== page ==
John Mayer reveals he used a Fractal amp modeler for some of Sob Rock’s standout six-string moments

John Mayer
Mayer, with his signature PRS Silver Sky, in a Sob Rock album outtake (Image credit: Carlos Serrao)

John Mayer’s much sought-after, highly celebrated tone is synonymous with two things: his trusted PRS Silver Sky, and one of a number of tube amps.

Be it a Dumble or a Two Rock, Mayer is rarely seen without a boutique guitar amp by his side, and, as such, his coveted guitar tone is sometimes seen as being out of reach for the average electric guitar-slinging layperson.

However, as it turns out, the blues guitar god decided to throw his own rulebook out the window for his latest studio effort, and instead opted for Fractal’s digital amp modeling for some of Sob Rock’s standout moments.

In an exclusive interview in the latest issue of Guitar World, Mayer revealed that he opted for the versatile amp modeler due to his two-fold approach to conceptualizing Sob Rock as an ‘80s throwback record.

“We actually used a Fractal in some places,” says Mayer. “Because as much as I was thinking, ‘What would I have done then?’ I was also thinking, ‘What would they have done now?’

“And if somebody had walked a Fractal into the Thriller sessions? You would have heard a Fractal all over that record.”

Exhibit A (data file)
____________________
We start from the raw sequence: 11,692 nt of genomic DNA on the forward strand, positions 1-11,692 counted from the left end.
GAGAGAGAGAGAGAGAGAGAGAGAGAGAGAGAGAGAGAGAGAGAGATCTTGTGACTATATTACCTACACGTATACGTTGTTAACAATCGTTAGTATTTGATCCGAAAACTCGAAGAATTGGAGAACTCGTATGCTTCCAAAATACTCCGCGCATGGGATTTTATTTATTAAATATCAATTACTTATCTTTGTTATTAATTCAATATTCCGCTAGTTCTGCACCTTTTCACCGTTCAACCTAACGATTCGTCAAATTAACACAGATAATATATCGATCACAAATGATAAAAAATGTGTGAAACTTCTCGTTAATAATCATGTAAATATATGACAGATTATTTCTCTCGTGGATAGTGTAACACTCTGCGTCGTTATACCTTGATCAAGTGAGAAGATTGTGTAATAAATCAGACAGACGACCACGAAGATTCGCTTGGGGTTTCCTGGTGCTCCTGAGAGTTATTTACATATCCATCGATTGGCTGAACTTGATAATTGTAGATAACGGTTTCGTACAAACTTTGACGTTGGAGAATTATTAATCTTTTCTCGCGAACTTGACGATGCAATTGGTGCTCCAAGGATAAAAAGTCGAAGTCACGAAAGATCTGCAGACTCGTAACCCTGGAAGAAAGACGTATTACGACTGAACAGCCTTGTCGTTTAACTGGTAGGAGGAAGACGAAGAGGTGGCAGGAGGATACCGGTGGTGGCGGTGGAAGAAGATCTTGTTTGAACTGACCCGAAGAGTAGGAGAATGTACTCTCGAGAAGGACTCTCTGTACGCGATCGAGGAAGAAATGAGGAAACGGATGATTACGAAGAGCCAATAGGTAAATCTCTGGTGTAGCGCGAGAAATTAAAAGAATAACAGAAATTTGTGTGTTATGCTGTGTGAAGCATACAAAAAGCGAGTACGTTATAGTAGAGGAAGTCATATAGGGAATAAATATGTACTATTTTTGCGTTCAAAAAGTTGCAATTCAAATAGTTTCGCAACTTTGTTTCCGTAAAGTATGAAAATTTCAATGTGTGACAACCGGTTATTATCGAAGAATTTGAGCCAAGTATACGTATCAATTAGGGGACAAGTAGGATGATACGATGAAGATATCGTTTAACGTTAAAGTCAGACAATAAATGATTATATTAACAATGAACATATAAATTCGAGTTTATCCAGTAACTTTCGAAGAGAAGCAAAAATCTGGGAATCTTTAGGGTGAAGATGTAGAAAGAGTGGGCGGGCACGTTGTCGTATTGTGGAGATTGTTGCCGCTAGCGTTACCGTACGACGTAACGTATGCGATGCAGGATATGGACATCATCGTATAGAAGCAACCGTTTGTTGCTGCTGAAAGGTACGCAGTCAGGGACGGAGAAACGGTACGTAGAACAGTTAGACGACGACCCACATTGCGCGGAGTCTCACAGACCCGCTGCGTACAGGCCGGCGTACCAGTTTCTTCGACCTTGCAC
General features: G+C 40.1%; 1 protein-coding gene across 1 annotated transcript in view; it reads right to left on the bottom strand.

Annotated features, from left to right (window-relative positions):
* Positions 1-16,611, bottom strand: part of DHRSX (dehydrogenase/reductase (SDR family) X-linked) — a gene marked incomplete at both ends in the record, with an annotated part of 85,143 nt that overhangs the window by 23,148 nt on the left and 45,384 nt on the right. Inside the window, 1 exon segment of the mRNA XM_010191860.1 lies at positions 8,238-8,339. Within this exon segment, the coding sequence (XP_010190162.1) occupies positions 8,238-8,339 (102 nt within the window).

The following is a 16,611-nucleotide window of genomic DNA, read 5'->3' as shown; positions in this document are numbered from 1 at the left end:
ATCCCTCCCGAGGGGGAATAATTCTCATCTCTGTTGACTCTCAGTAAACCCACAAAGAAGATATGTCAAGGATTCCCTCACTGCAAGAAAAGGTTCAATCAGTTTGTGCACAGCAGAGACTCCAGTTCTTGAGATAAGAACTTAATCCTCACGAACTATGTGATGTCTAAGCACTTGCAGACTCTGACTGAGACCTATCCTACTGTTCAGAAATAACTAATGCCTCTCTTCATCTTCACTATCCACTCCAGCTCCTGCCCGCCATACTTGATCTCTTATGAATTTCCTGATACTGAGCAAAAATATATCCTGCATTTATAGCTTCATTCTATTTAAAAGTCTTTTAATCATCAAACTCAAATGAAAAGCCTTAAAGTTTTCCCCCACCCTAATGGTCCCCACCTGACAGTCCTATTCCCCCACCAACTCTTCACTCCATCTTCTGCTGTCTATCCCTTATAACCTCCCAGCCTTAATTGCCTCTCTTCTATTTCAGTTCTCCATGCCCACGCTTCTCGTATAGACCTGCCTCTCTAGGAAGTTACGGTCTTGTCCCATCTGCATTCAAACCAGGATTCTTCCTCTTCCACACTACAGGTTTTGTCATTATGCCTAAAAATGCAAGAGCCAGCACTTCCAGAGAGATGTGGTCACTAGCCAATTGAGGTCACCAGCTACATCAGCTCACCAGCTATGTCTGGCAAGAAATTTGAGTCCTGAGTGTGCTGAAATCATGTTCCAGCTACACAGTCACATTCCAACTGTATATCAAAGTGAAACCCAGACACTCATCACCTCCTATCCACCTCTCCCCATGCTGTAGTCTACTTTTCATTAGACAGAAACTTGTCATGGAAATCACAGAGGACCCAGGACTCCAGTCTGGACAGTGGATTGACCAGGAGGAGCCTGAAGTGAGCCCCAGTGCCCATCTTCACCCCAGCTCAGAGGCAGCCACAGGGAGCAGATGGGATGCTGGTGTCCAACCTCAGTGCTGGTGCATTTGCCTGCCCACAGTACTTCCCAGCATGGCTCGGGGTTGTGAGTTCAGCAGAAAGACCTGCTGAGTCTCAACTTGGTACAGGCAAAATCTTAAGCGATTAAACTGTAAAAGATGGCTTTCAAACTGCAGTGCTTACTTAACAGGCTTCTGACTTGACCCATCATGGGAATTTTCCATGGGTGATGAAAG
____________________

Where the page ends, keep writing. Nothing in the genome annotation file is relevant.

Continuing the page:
As for when exactly the Fractal cropped up, Mayer utilized the amp modeler for the fingerpicking passages on Wild Blue, and speculated he used the Studio Clean preset for the main guitar tone.

Mayer has previously used the Fractal Axe-Fx III live and during Instagram live streams, but these latest sessions likely mark the first time he has used the technology on his own record.

That’s not to say Mayer’s favorite amps didn’t make it onto Sob Rock, however. When asked about the variety of tube amps he paired with his new-look Roxy Pink PRS Silver Sky, Mayer responded, “We used different amps all the time, and the amps are tricky for me – I think the same amp sounds different on two different days.

“It worked really, really well to take a Silver Sky, which is already kind of hi-fi, and run it through a Dumble,” he continued, “and then maybe an old Fender combo for softness. Because those old Fenders apologize really well for the notes.”

Head over to Magazines Direct to pick up the latest copy of Guitar World, which features interviews with Kiko Loureiro and Billy Gibbons, and a closer look at the guitars spearheading the recent resurgence of Kramer.

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Matt Owen

Matt is a Staff Writer, writing for Guitar World, Guitarist and Total Guitar. He has a Masters in the guitar, a degree in history, and has spent the last 16 years playing everything from blues and jazz to indie and pop. When he’s not combining his passion for writing and music during his day job, Matt records for a number of UK-based bands and songwriters as a session musician.